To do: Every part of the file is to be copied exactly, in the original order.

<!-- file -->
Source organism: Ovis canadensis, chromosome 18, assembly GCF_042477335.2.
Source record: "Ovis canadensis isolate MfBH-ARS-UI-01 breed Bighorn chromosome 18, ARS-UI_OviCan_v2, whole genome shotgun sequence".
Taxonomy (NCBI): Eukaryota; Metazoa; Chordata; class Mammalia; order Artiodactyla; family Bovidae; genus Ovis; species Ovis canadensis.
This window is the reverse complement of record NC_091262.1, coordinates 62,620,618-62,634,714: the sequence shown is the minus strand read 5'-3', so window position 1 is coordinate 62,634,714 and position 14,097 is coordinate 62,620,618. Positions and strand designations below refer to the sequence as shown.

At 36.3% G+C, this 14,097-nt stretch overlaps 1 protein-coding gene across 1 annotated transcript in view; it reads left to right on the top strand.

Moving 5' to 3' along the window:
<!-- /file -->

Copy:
Source organism: Ovis canadensis, chromosome 18, assembly GCF_042477335.2.
Source record: "Ovis canadensis isolate MfBH-ARS-UI-01 breed Bighorn chromosome 18, ARS-UI_OviCan_v2, whole genome shotgun sequence".
Taxonomy (NCBI): Eukaryota; Metazoa; Chordata; class Mammalia; order Artiodactyla; family Bovidae; genus Ovis; species Ovis canadensis.
This window is the reverse complement of record NC_091262.1, coordinates 62,620,618-62,634,714: the sequence shown is the minus strand read 5'-3', so window position 1 is coordinate 62,634,714 and position 14,097 is coordinate 62,620,618. Positions and strand designations below refer to the sequence as shown.

At 36.3% G+C, this 14,097-nt stretch overlaps 1 protein-coding gene across 1 annotated transcript in view; it reads left to right on the top strand.

Moving 5' to 3' along the window: